October 1, 2003
Sean Caine, 410-576-6357
STALKING LAW TAKES EFFECT TODAY
OCTOBER IS DOMESTIC VIOLENCE AWARENESS MONTH
General J. Joseph Curran, Jr., co-chair of the Family Violence Council,
announced today that Maryland's new stalking law goes into effect
today, strengthening the state's original stalking law passed in
1993. Passed during the 2003 legislative session and signed into
law on May 13, the new statute makes it easier to prosecute offenders
because it changes stalking from a specific intent crime to a general
intent crime, and it broadens the conduct to include serious bodily
injury, assault in any degree, rape or sexual offense or attempted
rape or sexual offense; false imprisonment, and death or that a
third person will suffer any of these acts.
"All of the efforts of law enforcement to rid the streets of
stalkers and to help victims feel safe are worthless if prosecutors
do not have the tools to do their job," Attorney General Curran
said. "Today that will change."
The law specifically excludes conduct performed to ensure compliance
with a court order, performed to carry out a specific lawful commercial
purpose and conduct authorized, required, or protected by local,
state or federal law.
applaud the Maryland State's Attorneys Association, and many advocacy
groups and law enforcement agencies who worked diligently to ensure
that this important legislation was passed into law," Curran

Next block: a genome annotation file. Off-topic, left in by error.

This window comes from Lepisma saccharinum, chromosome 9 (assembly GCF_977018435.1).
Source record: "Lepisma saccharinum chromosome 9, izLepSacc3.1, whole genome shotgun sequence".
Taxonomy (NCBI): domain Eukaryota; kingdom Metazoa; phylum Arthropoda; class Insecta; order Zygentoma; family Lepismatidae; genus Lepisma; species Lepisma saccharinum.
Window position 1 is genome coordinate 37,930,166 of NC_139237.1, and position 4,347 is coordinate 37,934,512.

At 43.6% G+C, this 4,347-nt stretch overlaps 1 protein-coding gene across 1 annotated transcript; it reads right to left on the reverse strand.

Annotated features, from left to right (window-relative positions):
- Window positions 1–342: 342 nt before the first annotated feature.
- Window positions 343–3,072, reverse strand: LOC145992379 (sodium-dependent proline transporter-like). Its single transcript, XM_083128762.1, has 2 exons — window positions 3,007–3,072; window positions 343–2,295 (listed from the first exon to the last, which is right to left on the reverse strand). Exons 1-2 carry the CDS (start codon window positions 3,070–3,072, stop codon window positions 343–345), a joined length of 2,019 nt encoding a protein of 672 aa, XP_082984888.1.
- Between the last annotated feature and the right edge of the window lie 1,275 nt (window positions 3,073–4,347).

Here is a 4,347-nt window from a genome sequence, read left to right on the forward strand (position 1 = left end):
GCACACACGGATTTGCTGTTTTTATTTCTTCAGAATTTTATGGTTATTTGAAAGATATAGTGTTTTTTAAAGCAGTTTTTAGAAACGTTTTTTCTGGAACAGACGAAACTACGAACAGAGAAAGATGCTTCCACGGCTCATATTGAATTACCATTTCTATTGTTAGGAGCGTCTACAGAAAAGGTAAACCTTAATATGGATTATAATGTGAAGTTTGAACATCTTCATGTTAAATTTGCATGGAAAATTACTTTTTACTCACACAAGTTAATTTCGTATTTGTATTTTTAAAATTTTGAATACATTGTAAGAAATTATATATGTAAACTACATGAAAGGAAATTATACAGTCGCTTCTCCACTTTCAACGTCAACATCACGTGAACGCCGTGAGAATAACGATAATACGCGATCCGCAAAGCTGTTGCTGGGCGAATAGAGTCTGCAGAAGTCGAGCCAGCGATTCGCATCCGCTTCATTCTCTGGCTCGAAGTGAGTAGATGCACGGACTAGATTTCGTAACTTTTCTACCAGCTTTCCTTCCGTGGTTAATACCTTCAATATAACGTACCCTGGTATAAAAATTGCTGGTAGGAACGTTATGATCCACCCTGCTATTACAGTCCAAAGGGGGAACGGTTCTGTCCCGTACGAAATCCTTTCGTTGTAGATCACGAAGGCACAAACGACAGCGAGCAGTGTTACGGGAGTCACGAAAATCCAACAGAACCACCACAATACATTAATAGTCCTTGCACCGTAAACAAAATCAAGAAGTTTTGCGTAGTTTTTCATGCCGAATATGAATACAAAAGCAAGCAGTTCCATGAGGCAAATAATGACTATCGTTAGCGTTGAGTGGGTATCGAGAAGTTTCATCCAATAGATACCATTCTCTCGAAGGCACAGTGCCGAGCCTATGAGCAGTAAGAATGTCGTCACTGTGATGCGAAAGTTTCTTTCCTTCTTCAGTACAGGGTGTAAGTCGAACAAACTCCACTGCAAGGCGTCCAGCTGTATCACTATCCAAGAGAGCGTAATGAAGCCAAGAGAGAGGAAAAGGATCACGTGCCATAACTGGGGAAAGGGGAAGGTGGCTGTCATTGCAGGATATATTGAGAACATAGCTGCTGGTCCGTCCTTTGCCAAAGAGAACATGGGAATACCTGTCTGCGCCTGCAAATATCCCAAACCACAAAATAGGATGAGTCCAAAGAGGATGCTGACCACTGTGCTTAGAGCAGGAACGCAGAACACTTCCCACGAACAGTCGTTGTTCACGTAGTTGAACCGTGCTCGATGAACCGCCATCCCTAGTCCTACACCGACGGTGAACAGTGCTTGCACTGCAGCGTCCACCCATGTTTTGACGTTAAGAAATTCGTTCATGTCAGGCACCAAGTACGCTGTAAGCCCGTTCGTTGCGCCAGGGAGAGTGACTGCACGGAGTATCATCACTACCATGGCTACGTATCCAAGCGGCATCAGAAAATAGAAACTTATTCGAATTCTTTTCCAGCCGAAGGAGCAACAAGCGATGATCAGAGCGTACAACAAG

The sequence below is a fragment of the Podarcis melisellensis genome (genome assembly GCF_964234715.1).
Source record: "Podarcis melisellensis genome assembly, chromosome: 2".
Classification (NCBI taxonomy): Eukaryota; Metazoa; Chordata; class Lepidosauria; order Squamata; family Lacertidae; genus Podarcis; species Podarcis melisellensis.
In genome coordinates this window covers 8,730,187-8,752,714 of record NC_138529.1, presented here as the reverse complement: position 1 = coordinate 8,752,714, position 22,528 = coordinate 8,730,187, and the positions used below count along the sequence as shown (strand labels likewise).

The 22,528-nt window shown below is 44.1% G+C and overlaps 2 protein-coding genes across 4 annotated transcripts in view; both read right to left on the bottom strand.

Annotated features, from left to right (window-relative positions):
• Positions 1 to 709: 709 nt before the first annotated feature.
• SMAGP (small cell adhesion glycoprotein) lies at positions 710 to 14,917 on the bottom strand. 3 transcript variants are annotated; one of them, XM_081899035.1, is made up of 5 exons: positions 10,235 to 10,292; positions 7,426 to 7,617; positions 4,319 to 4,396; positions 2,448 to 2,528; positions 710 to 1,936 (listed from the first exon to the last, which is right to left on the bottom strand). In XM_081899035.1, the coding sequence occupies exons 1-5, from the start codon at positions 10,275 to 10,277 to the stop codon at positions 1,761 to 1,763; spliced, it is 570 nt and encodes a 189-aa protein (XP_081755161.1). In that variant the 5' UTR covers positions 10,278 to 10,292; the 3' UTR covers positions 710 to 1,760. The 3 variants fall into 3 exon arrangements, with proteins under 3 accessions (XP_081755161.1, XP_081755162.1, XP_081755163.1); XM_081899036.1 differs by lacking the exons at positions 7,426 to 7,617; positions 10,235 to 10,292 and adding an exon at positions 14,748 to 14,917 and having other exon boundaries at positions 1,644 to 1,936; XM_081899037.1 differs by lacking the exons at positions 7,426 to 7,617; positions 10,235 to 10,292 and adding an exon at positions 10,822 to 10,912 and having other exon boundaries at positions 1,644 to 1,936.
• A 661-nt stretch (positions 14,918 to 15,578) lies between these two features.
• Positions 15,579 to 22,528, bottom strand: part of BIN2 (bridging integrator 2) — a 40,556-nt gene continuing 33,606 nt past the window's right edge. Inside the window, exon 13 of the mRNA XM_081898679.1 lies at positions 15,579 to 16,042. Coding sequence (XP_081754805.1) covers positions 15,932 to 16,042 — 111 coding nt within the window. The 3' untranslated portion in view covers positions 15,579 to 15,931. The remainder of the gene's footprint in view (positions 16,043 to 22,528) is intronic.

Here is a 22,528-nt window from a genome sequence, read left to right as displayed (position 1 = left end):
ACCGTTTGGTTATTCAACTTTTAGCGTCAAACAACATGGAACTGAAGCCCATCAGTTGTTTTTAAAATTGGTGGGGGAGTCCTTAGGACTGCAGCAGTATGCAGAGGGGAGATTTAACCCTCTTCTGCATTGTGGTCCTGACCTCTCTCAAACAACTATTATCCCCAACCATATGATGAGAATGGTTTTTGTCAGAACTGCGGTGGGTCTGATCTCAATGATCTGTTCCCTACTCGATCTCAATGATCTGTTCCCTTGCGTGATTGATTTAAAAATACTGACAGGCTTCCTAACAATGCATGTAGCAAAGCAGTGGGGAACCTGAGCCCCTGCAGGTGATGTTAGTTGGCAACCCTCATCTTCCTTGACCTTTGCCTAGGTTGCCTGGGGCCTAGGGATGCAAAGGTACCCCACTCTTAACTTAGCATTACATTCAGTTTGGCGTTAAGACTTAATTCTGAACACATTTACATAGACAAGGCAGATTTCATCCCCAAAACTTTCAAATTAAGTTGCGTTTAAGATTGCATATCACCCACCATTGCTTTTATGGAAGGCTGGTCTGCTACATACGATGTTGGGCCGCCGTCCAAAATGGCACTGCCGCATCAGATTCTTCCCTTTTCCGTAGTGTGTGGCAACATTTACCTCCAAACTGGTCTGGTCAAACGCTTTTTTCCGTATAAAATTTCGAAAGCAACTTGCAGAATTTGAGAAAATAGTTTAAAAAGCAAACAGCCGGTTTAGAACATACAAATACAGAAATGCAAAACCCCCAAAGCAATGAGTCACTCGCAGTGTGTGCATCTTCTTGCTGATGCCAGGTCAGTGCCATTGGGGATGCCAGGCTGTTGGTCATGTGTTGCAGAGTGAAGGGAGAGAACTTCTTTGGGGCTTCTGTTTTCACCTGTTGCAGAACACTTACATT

said. "Thanks to their efforts and the leadership of the General
Assembly, victims of stalking now have greater protections in Maryland."
addition to the implementation of HB 593, October 1 marks the start
of Domestic Violence Awareness Month. Domestic violence service
providers around the state will host programs that raise awareness
about domestic violence. Domestic Violence effects millions of women
and children each year.
July 1, 2001 and June 30, 2002 the Maryland Network Against Domestic
Violence reports that 58 Marylanders-women, men and children- were
killed as a result of domestic violence. The National Stalking Resource
Center reports that stalking cases arising out of domestic violence
situations are the most common and potentially lethal class of stalking
cases. Domestic violence victims who leave an abusive relationship
run a 75 percent higher risk of being murdered by their partners.